First North Atlantic Great White Shark Nursery Found

Nine healthy young sharks are tagged and released at a site whose volume of sharks researchers found "overwhelming."

A shark research group working in the North Atlantic says it has found the first-ever great white shark nursery in those waters.

Ocearch was able to tag nine baby great whites off Long Island in New York, after finding a nursery there during a recent expedition, according to WABC.

"We have just been totally overwhelmed by the abundance here and the volume of sharks we're seeing," Ocearch researcher Chris Fischer told WABC.

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The scientists have the shark-tagging process down pat and can outfit sharks with sensors and trackers in under 15 minutes. The gear should allow them to study the big fish for the next decade.

Among the sharks tagged was a 4-foot female called Montauk and another female, named Gratitude, shown below in an Ocearch tweet:

Visitors to Ocearch's website can track the sharks tagged by the organization, which also has a tracking app available.

Great white sharks, while not protected under the Endangered Species Act, nonetheless are covered under a number of federal laws and regulations. Pinpointing this nursery's location could help establish further restrictions aimed at protecting the species.

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The world’s No. 1 place for sharks has just been identified -- off the coast of Darwin Island and Wolf Island in the northern portion of the Galápagos archipelago. The waters of these Pacific islands contain the largest shark biomass ever reported, about 13 tons for every 2 1/2 acres. The findings are published in the journal Peer J. “The more sharks, the greater the biomass. And the larger the sharks, also the greater the biomass,” said lead author Pelayo Salinas de León, of the Charles Darwin Research Station (CDRS). In this gallery, see how conservation efforts are working at the famous Pacific archipelago.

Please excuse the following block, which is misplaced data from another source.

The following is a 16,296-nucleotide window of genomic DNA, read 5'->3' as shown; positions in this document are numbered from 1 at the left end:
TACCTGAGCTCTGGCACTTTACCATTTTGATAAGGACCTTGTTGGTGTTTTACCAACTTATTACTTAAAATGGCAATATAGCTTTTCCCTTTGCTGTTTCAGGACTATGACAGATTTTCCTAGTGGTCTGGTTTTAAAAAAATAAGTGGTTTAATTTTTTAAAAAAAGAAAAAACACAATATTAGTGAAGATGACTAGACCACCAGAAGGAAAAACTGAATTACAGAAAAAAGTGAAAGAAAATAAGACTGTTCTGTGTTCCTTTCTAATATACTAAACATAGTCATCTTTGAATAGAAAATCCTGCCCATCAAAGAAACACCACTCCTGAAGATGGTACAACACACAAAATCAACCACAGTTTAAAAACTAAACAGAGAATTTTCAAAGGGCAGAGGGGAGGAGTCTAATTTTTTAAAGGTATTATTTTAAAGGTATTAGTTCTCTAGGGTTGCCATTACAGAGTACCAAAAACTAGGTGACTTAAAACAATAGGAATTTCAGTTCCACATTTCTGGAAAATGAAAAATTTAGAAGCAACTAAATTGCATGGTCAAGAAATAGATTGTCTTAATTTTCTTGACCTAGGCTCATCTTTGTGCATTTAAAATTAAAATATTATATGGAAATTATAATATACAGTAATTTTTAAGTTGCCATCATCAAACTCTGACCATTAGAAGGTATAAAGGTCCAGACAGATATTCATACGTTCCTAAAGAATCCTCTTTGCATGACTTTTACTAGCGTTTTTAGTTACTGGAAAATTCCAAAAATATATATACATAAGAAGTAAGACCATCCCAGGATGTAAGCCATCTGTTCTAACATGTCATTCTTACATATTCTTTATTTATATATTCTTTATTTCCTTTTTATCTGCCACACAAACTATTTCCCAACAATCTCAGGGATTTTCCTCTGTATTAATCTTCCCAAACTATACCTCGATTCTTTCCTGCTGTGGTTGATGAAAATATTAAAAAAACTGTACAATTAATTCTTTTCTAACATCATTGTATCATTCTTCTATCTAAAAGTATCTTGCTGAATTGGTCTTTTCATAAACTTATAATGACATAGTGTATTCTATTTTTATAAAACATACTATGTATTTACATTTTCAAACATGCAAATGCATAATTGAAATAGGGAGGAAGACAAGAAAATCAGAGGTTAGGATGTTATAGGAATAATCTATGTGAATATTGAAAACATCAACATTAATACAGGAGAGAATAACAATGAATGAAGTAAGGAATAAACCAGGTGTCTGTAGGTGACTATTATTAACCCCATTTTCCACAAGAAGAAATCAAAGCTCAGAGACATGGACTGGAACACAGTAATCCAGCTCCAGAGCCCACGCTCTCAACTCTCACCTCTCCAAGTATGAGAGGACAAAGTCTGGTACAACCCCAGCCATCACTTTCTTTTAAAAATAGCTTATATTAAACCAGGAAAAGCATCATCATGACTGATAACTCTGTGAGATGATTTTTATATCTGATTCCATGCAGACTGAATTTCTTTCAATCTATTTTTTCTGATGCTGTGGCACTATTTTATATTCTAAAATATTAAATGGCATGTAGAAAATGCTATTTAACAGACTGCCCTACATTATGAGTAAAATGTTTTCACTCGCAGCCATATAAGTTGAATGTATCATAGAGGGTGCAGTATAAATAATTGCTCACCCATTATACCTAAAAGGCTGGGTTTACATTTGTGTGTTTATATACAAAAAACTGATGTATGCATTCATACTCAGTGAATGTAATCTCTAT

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The natural rock formation called “Darwin’s Arch,” named after the British naturalist who spent so much time in the Galápagos Islands, protrudes from the water southeast of Darwin Island. The region is packed with multiple species of sharks and other marine life, the new study determined. The findings come after Ecuador designated the area a marine sanctuary in March 2016.

Salinas de León and his team of divers surveyed marine life in the area, where at least 33 species of sharks are found. The team most often found hammerheads, Galápagos, silky, black tip, whale, white tip and tiger sharks, he said. Other surveys found that waters within Costa Rica’s Cocos Island National Park, as well as within the Chagos Marine Reserve in the Indian Ocean, have the next largest shark biomasses.

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Worldwide, overfishing has reduced the biomass of most sharks and other large predatory fishes by more than 90 percent -- even in remote areas -- which makes the new findings all the more remarkable. “Charles Darwin made the Galápagos Islands famous, but for the underwater world to be so full of life is something he probably never imagined,” said Enric Sala, National Geographic Society explorer-in-residence and leader of the Society’s Pristine Seas project. In December 2015, the Pristine Seas team of international scientists and filmmakers conducted the expedition in collaboration with the Galápagos National Park and CDRS.